When the time comes to purchase the home, there can also be financial barriers. Sometimes money can be held up overseas. Even if the money is there, it may not be a straightforward transfer between banks. Another common challenge Zamir encounters is that buyers may not meet all the paperwork requirements when they first arrive.
Which is why his team boasts a solid network of trusted partners who do everything they can to maneuver through these obstacles to get the deal closed.
“We ask a lot of questions upfront so that we can be realistic. We don’t want to get to the point where a family finds their dream home only to be denied a week before the closing date,” he adds.
It’s common for clients to rent for a period until their paperwork comes together, and they have a line of credit established that the mortgage company is willing to accept. Of course, Zamir and his team help the families find a rental and nurture the relationship until they are in a better position to buy.
In 2017, foreign-born households were responsible for 37% of household growth from 1990-2017, despite making up only 13.7% of the population.
Which was the case for one of Zamir’s recent clients from Israel.
“Our client and his family had a technology startup, and they decided they wanted to grow their company from nothing and raise their children in the States,” he says.
The couple rented an apartment for a while in Fair Lawn, which serves as an incubator for many families coming from overseas. As time passed, they were doing well. They were immersing themselves in the community, putting their children into school, and getting involved.
Zamir found an older couple looking to downsize and sell their house exclusively off -market to a young family who wanted to raise their kids in the house. When they met the family, they knew it was the right fit, but shortly after, the family had to move back to Israel to save their struggling business.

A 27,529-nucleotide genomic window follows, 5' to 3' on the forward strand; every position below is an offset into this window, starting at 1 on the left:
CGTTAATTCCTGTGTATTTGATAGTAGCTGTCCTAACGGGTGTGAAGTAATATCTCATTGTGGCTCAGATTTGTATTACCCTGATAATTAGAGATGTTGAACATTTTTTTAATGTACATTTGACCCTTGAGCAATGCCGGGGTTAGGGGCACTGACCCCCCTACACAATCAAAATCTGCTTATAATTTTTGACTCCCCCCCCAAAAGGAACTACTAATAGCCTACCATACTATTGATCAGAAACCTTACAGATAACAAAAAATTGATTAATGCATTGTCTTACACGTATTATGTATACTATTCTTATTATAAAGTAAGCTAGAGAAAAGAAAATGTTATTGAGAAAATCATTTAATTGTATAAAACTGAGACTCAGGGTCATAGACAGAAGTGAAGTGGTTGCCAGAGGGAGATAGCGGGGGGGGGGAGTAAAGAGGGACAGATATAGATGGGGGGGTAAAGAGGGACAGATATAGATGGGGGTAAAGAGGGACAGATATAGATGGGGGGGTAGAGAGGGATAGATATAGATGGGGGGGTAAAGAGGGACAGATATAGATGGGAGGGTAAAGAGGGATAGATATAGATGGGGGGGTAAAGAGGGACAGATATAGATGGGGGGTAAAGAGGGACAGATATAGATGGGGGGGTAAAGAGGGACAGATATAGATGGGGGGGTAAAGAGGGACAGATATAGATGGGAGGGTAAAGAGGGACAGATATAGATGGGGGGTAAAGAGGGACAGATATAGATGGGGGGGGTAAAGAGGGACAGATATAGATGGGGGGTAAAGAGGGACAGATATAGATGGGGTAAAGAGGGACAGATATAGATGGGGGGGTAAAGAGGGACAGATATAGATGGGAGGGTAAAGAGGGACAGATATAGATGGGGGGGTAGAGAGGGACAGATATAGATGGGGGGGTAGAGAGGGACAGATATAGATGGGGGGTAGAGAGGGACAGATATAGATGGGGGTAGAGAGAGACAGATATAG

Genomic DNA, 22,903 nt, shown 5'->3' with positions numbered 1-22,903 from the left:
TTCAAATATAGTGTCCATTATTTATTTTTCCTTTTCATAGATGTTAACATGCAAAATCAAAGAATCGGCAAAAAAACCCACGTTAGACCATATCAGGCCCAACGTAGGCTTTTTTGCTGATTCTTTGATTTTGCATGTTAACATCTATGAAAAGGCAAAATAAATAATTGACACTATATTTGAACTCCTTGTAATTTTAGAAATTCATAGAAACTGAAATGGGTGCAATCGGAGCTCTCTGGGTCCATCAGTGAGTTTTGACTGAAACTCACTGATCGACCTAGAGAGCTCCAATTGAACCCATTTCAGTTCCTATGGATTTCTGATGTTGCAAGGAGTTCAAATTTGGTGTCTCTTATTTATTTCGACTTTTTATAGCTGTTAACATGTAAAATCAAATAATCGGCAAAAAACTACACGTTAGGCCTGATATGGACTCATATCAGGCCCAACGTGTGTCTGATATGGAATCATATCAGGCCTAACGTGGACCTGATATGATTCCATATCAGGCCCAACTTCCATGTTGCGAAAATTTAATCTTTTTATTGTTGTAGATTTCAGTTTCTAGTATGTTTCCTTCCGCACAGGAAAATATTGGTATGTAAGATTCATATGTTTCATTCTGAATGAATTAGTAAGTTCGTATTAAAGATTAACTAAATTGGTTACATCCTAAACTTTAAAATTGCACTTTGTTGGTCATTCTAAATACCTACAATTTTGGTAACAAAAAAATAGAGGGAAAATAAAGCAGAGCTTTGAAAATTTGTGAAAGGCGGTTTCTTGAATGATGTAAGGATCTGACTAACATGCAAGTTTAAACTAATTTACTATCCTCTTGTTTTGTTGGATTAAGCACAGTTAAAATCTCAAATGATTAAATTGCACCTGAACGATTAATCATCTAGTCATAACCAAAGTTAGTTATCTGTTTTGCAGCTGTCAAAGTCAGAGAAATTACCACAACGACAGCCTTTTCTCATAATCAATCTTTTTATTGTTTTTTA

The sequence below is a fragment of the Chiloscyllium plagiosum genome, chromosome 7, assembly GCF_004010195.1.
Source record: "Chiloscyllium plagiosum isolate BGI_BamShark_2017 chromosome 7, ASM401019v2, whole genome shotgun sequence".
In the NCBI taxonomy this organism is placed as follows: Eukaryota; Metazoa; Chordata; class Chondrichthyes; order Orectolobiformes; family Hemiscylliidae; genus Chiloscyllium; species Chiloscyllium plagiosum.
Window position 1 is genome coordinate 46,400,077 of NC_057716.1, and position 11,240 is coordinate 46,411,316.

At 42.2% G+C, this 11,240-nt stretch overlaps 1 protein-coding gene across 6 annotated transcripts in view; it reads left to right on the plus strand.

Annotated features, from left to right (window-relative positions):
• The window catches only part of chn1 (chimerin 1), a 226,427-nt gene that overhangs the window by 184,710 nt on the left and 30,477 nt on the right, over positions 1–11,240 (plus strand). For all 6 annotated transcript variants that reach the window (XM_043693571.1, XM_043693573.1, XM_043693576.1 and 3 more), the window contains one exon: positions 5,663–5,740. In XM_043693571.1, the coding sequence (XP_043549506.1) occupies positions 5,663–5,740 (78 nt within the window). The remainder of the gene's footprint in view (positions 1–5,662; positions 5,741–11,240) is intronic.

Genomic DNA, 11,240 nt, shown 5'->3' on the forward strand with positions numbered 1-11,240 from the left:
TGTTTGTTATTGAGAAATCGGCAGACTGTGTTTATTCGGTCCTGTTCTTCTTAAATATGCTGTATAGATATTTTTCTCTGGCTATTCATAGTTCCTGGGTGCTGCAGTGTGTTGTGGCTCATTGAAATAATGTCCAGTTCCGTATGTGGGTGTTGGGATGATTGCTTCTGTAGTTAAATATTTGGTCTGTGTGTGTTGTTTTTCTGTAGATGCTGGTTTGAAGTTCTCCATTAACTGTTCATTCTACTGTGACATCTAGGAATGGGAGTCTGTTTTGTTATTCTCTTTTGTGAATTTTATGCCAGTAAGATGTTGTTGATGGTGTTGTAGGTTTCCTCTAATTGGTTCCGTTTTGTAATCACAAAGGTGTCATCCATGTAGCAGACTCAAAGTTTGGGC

“It was hard and sad, but they didn’t give up on their American Dream. What was expected to take 1-2 years to turn around got corrected in 10 months,” he explains.
As suddenly as they had to leave, the family was back on a plane for a 48-hour trip to the U.S., taking meetings for their company and with Zamir to find the home of their dreams.
“I had only about four hours to prepare. The husband came straight from the airport with their luggage and suitcase and lived out of the conference room while I showed him homes. He looked at the lineup and then trusted his wife to make the final decision, making an offer on the spot,” says Zamir. It was a whirlwind trip with a happy ending. “The family was back in the country and moved into their house within the month.”
A Trusted Agent, A Lifelong Connection
Zamir’s story illustrates the need for passionate and generous real estate agents who are already ingrained in the community.
“It is so powerful to be assisting people with such an impactful decision in their lives,” says Zamir. “Your house affects everything from the way you live to where your kids go to school, to who your friends are and where you work. It is a lot to decide. To be trusted to help with that is a huge honor. You feel like apart of someone’s family by the end and like you make a difference.”Purchase This Issue